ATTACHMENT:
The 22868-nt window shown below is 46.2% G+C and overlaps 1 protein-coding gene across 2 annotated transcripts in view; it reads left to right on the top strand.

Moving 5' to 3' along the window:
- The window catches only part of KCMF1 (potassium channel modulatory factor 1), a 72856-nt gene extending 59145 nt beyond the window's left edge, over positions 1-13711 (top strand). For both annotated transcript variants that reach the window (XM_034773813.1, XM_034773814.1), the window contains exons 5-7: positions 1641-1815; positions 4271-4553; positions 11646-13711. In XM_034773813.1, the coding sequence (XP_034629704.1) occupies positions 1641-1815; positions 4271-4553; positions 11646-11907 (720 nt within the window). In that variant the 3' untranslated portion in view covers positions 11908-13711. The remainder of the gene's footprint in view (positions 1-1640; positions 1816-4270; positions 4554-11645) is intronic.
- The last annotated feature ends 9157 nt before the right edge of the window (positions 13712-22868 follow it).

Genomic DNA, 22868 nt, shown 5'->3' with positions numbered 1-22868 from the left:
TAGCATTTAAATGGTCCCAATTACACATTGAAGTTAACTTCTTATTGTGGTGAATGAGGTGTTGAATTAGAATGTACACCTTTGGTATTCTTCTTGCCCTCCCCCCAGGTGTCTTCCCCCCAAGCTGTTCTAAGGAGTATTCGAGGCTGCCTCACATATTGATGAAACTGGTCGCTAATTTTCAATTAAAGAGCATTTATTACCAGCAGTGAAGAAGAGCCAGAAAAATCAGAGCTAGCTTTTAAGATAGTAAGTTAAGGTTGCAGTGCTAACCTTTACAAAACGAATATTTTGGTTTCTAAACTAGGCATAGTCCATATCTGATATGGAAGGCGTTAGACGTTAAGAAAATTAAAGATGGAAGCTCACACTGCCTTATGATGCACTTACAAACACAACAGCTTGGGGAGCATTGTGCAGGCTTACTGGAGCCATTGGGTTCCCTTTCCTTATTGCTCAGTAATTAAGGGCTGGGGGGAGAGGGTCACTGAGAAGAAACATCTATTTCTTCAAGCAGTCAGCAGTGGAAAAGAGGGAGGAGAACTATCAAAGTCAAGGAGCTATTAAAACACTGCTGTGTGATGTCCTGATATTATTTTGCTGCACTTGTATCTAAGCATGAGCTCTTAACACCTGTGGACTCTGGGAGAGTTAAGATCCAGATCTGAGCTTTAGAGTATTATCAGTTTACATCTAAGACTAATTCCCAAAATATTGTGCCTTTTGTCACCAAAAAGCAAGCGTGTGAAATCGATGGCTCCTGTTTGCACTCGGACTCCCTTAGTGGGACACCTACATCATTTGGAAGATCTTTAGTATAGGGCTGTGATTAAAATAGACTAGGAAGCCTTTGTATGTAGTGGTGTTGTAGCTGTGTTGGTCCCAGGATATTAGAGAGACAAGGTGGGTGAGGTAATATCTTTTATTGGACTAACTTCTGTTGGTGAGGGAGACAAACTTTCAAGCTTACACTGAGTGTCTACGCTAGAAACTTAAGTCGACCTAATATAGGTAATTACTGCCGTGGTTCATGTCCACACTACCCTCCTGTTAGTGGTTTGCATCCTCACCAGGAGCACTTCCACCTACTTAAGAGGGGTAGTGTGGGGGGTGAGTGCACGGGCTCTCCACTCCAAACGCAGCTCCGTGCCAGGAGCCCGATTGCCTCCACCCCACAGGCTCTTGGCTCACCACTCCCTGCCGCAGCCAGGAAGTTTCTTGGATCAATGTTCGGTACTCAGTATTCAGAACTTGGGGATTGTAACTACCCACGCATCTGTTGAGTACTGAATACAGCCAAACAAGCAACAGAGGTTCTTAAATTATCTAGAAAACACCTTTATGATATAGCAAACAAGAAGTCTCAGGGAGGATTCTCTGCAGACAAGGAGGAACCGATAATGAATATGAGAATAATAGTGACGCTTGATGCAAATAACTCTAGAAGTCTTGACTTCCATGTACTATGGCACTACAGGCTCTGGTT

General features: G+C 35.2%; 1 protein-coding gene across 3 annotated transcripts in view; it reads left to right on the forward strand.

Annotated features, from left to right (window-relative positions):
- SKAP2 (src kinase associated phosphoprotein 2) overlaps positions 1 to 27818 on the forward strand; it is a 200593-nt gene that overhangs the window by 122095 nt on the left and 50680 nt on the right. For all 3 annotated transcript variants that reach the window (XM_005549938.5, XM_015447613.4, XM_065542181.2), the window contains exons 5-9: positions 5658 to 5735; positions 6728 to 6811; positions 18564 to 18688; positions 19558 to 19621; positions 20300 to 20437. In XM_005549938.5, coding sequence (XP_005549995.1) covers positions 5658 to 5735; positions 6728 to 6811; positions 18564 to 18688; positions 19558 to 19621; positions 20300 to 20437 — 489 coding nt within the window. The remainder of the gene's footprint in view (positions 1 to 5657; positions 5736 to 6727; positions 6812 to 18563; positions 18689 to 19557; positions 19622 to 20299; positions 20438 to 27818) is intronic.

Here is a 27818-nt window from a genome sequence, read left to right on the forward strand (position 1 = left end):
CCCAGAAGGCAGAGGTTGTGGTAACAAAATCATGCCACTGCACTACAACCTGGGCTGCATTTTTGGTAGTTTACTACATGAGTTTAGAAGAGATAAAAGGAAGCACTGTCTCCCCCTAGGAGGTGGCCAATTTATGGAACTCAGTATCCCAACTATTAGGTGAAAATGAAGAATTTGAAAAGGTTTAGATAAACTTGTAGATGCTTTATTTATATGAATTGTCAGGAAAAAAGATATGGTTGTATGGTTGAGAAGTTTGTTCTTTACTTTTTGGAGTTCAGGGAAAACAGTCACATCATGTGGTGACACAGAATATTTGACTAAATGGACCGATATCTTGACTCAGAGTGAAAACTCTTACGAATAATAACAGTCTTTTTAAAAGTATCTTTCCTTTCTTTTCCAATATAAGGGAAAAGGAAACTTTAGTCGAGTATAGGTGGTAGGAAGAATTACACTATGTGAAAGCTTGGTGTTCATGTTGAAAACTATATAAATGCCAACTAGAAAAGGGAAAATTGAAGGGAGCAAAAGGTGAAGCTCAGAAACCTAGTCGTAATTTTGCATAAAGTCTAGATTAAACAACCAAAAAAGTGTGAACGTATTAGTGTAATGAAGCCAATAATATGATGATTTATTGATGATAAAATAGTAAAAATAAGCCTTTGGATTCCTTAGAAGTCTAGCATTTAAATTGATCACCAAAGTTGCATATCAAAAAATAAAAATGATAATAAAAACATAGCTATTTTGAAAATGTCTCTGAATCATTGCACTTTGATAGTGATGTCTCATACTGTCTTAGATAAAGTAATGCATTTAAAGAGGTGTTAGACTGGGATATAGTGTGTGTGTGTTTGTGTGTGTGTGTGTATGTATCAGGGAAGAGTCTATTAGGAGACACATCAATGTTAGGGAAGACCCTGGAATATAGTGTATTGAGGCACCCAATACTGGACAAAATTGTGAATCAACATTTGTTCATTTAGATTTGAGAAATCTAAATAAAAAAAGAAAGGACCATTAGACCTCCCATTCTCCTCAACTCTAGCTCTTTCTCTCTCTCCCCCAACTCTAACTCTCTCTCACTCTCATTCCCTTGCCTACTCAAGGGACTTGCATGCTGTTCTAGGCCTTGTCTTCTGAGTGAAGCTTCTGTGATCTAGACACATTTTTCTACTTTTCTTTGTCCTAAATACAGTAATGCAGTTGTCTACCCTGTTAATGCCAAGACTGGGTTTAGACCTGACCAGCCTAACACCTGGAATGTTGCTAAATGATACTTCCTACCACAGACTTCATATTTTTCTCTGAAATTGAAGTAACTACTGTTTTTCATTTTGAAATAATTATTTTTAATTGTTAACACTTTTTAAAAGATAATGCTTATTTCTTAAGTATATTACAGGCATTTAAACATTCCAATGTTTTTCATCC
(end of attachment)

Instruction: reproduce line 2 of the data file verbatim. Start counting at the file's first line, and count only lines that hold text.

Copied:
Moving 5' to 3' along the window: